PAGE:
Saint-Saëns and librettist Ferdinand Lemaire stuck closer to the source for Samson et Dalila than did Solera for Nabucco, mostly by just eliminating the pre-Dalila sections. Samson was one of a series of judges whom God appointed when the Israelites backslid into sin or idolatry, or when faced with trouble from their local enemies between the time they occupied the Promised Land and the installation of the monarchy. Samson had a few distinctions. For one, as every school child knows, he was amazingly strong, a veritable Superman. For another, he was one of only two people in the Hebrew Bible‹the other is Isaac‹whose conception was foretold by angelic messengers. The angels further instructed his parents that he was to be a Nazirite, dedicated to God's service, destined to free his people from Philistine oppression. This sounds a more onerous obligation than it actually was. Men normally remained nazirs for only a period of time, not specified in scripture but rarely for life, and they had only three restrictions. They were forbidden to drink wine or eat fruit of the vine, touch dead people, or cut their hair.

Samson stuck to the letter of those rules‹until the end‹but aside from that was a pretty obnoxious character. When young he stubbornly determined to marry a Philistine despite parental and religious objections. That led to a mess of problems which eventually caused the belligerent Samson to raise havoc not only with those who had cheated on paying off on a riddle-game he had proposed, but on all Philistines. He tied burning torches to the tails of foxes and released them onto the harvest, destroying it. When arrested for this, he ripped apart his bonds and killed a thousand Philistines with the jawbone of a handy dead donkey.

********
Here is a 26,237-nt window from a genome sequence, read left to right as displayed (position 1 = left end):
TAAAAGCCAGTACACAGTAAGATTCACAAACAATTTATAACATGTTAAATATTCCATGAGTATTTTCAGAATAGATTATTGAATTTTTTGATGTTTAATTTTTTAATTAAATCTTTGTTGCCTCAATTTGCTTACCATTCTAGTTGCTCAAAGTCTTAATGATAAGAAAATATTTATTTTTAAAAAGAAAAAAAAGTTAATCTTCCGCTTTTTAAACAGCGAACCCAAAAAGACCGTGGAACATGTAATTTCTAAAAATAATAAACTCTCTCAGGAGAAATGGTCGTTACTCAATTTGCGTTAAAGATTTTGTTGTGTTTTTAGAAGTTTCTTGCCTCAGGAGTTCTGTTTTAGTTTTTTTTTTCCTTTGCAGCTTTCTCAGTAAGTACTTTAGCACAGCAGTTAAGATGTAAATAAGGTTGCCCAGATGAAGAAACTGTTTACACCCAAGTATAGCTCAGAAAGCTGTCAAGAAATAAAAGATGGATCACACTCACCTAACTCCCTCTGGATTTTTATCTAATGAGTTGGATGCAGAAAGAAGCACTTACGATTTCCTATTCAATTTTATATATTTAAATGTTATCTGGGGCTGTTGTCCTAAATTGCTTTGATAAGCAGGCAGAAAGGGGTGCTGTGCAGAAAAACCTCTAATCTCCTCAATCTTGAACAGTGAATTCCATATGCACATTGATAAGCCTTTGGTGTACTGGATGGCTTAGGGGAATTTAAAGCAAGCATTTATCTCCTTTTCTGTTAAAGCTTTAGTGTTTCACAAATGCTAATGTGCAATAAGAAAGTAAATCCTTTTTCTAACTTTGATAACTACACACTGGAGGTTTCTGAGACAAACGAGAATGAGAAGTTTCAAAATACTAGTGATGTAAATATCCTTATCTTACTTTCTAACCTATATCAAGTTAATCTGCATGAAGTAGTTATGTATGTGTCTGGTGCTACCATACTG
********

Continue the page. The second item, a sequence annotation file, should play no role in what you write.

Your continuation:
Slaughter came easily to him, and so did lechery; we soon find him bedded down with a Philistine whore. His enemies surrounded him, figuring he would be tired after a night of whoopee, but he escaped in darkness, tearing down the huge town gates and for punctuation carrying them back to an Israelite village. Almost immediately he began an illicit affair with "a woman who dwelt in the Vale of Sorec." Dalila may or may not have been Philistine (the Scriptures do not specify) but she was quite willing to accept a bribe of eleven hundred pieces of silver to uncover the secret of Samson's strength. Three times he deceived her with fake answers, but on her fourth try Samson, either too dumb or too horny to learn, told her that a haircut would render him helpless.

Lulling Samson into an erotic doze, Dalila "shaved his seven locks." He was overpowered, blinded, thrust into a dungeon, forced to push a heavy millstone. There his hair grew back, unnoticed by his captors. When they dragged him out for display at a party honoring their god Dagon, he asked to be placed near the pillars supporting the temple, and then prayed not for God's justice, but for vengeance for the loss of his eyes, whereupon he brought the place crashing down.

The biblical Samson was not the heroic figure portrayed in the opera. He never rallied the Israelites around him, and needed no extra seducing to lust after loose women. Nor did the biblical Dalila refuse to accept the betrayal money on patriotic grounds. Nevertheless, in broad outline the libretto follows the well-known events in the source‹Samson's seduction, betrayal, and retaliation‹closely enough to be recognizable.